Health Basics: Canine Seizures

By Susan Tasaki, September 2015

For years, I kept a supply of phenobarbital on hand, prescribed by my vet for my mixed-breed dog's seizure. It turned out to be a one-time thing, and eventually, I disposed of the drug. But I can testify that watching her in the grip of it was both scary and confusing.

As dog-lovers, most of us hope we're never faced with a number of canine health conditions. Seizures fall into that category. When they happen, however, it's helpful to understand what we're looking at and what we need to do next.

Seizures, which are caused by abnormal electrical activity in the brain, can indicate a variety of conditions, some transitory, some longer-lasting. Our old friend "idiopathic" --or, of unknown origin--also comes into play more than either we or our vets would like. 

As explained on the Texas A&M newswire, "For some dogs, a seizure is a one-time experience, but in most cases seizures reoccur. An underlying problem in the brain could be responsible for reoccurring seizures, often resulting in a diagnosis of epilepsy. Between the many causes of seizures in dogs and the often normal lab results, idiopathic epilepsy proves to be a frequent diagnosis." Other causes include toxin ingestion, tumors, stroke, or another of several related neurological disorders.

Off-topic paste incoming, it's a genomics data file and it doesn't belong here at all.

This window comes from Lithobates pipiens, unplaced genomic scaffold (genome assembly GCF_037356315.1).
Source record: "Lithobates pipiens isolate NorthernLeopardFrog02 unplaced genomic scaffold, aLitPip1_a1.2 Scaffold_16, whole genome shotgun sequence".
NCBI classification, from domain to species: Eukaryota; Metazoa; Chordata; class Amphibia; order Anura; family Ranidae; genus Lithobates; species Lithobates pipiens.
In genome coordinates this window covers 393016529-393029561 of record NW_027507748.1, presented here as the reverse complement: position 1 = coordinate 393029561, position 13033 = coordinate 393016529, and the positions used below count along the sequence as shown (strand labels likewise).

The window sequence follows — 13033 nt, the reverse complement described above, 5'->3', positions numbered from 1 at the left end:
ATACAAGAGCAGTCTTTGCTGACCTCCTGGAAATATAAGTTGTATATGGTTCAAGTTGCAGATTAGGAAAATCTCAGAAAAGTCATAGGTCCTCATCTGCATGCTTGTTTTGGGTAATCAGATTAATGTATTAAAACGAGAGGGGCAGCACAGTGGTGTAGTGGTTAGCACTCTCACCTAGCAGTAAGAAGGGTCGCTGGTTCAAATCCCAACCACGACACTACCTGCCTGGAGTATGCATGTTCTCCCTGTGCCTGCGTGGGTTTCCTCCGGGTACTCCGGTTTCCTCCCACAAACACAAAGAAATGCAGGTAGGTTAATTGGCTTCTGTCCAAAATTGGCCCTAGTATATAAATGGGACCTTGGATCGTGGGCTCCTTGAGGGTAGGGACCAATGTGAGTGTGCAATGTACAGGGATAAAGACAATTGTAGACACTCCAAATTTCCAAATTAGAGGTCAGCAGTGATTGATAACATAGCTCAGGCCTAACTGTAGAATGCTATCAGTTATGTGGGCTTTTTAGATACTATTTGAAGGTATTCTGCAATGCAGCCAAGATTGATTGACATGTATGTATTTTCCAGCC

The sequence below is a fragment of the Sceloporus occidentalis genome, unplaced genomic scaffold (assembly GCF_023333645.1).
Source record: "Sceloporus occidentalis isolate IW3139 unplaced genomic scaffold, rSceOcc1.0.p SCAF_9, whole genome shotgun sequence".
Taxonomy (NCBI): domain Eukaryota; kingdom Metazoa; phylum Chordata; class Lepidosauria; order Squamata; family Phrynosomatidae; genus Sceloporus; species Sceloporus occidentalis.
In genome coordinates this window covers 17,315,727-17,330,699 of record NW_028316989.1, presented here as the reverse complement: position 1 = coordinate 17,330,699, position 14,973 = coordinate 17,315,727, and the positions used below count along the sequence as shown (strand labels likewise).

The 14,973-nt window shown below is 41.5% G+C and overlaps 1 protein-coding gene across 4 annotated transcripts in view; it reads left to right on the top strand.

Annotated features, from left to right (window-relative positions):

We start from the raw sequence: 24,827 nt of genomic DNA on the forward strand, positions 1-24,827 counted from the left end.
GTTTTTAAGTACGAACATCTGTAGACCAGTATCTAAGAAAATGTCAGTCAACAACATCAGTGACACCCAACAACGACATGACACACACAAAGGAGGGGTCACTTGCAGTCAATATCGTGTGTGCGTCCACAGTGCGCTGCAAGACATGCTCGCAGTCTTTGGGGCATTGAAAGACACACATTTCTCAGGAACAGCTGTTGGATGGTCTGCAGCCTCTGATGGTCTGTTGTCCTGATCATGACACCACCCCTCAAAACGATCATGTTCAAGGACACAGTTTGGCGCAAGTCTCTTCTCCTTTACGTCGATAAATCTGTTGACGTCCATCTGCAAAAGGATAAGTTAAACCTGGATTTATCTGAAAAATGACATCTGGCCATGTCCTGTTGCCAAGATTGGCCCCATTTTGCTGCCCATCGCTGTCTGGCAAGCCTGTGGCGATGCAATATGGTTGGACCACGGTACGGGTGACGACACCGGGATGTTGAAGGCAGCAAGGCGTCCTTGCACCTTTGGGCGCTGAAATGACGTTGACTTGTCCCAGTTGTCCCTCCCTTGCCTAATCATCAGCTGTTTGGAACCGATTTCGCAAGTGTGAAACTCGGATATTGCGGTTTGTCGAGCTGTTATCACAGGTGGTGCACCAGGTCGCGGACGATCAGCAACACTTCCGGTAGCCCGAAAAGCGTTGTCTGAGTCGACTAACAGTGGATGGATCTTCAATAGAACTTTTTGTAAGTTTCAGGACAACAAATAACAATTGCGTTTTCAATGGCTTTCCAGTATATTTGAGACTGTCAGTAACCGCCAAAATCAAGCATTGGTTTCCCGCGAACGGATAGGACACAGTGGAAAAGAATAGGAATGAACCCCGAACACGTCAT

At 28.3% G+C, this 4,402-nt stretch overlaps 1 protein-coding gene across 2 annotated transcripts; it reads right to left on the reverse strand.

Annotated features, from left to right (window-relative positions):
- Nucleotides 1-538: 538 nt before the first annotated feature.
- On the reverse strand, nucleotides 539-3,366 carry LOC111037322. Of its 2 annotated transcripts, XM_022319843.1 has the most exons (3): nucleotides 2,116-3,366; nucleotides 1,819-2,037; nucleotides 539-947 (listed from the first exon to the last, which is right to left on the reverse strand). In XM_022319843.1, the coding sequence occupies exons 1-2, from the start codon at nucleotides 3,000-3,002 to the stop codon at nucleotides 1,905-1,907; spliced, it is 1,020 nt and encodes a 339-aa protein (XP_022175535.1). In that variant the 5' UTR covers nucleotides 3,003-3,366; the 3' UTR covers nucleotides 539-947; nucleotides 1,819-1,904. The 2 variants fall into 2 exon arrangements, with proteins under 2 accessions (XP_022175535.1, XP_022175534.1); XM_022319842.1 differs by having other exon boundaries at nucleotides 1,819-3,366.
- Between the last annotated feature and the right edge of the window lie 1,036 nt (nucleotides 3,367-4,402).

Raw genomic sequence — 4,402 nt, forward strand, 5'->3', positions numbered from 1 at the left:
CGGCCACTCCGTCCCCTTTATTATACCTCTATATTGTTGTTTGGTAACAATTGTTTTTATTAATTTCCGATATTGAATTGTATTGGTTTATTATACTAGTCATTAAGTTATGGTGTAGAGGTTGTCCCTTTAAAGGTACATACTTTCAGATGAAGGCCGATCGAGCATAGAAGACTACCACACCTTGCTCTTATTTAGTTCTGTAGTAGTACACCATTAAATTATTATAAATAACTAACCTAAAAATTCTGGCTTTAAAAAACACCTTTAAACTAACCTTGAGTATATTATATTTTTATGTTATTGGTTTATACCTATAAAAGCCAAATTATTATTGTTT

Dr. Joseph Mankin, clinical assistant professor at the Texas A&M College of Veterinary Medicine & Biomedical Sciences, describes a typical seizure. “The dog may become agitated or disoriented, and then may collapse on its side. It may exhibit signs of paddling, vocalization, and may lose bladder control. The seizure may last for a few seconds up to a few minutes, and often the dog will be disoriented or anxious afterward. Occasionally, a dog may be blind for a short period of time.”

When a dog is in the grip of a seizure, there's little we can do, other than to keep our hands away from his or her mouth. Afterward, the most important thing we can do is take the pup to the vet for investigation into the cause. Fortunately, a number of treatments, ranging from allopathic (Western medicine) to complementary (including acupunture) exist.

Like most things, especially those related to health, knowing what we're dealing with is half the battle.

For more on this topic, read Dr. Sophia Yin's excellent overview.